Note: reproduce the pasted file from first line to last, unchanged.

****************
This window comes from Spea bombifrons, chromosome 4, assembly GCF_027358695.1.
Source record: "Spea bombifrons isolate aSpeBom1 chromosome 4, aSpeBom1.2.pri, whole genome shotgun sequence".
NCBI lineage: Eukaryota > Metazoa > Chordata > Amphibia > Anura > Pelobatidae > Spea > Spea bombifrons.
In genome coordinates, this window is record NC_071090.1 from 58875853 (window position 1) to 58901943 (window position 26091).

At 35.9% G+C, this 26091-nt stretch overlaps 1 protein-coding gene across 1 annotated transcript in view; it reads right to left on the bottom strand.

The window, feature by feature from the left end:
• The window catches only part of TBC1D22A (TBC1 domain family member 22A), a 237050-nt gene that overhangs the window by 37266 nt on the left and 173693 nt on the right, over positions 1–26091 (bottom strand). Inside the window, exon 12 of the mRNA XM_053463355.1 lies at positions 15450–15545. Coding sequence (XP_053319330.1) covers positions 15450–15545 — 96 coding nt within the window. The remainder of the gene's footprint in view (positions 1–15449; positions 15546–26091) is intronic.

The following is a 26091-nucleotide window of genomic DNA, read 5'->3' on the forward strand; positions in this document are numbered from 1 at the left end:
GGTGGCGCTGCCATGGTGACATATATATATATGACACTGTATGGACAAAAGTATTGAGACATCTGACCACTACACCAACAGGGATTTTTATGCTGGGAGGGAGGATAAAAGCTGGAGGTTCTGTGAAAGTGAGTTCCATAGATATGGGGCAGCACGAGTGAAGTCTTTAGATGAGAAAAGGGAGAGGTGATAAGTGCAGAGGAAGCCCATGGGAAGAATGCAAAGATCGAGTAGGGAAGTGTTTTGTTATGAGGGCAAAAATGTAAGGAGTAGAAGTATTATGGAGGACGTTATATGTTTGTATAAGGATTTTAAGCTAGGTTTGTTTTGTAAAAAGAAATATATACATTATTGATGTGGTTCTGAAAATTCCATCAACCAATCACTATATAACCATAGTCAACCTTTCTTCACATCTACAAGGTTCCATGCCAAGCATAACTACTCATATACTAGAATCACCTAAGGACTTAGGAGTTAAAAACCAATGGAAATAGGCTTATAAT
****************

This window comes from Spea bombifrons, chromosome 4, assembly GCF_027358695.1.
Source record: "Spea bombifrons isolate aSpeBom1 chromosome 4, aSpeBom1.2.pri, whole genome shotgun sequence".
NCBI lineage: Eukaryota > Metazoa > Chordata > Amphibia > Anura > Pelobatidae > Spea > Spea bombifrons.
In genome coordinates, this window is record NC_071090.1 from 58875853 (window position 1) to 58901943 (window position 26091).

At 35.9% G+C, this 26091-nt stretch overlaps 1 protein-coding gene across 1 annotated transcript in view; it reads right to left on the bottom strand.

The window, feature by feature from the left end:
• The window catches only part of TBC1D22A (TBC1 domain family member 22A), a 237050-nt gene that overhangs the window by 37266 nt on the left and 173693 nt on the right, over positions 1–26091 (bottom strand). Inside the window, exon 12 of the mRNA XM_053463355.1 lies at positions 15450–15545. Coding sequence (XP_053319330.1) covers positions 15450–15545 — 96 coding nt within the window. The remainder of the gene's footprint in view (positions 1–15449; positions 15546–26091) is intronic.

The following is a 26091-nucleotide window of genomic DNA, read 5'->3' on the forward strand; positions in this document are numbered from 1 at the left end:
GGTGGCGCTGCCATGGTGACATATATATATATGACACTGTATGGACAAAAGTATTGAGACATCTGACCACTACACCAACAGGGATTTTTATGCTGGGAGGGAGGATAAAAGCTGGAGGTTCTGTGAAAGTGAGTTCCATAGATATGGGGCAGCACGAGTGAAGTCTTTAGATGAGAAAAGGGAGAGGTGATAAGTGCAGAGGAAGCCCATGGGAAGAATGCAAAGATCGAGTAGGGAAGTGTTTTGTTATGAGGGCAAAAATGTAAGGAGTAGAAGTATTATGGAGGACGTTATATGTTTGTATAAGGATTTTAAGCTAGGTTTGTTTTGTAAAAAGAAATATATACATTATTGATGTGGTTCTGAAAATTCCATCAACCAATCACTATATAACCATAGTCAACCTTTCTTCACATCTACAAGGTTCCATGCCAAGCATAACTACTCATATACTAGAATCACCTAAGGACTTAGGAGTTAAAAACCAATGGAAATAGGCTTATAAT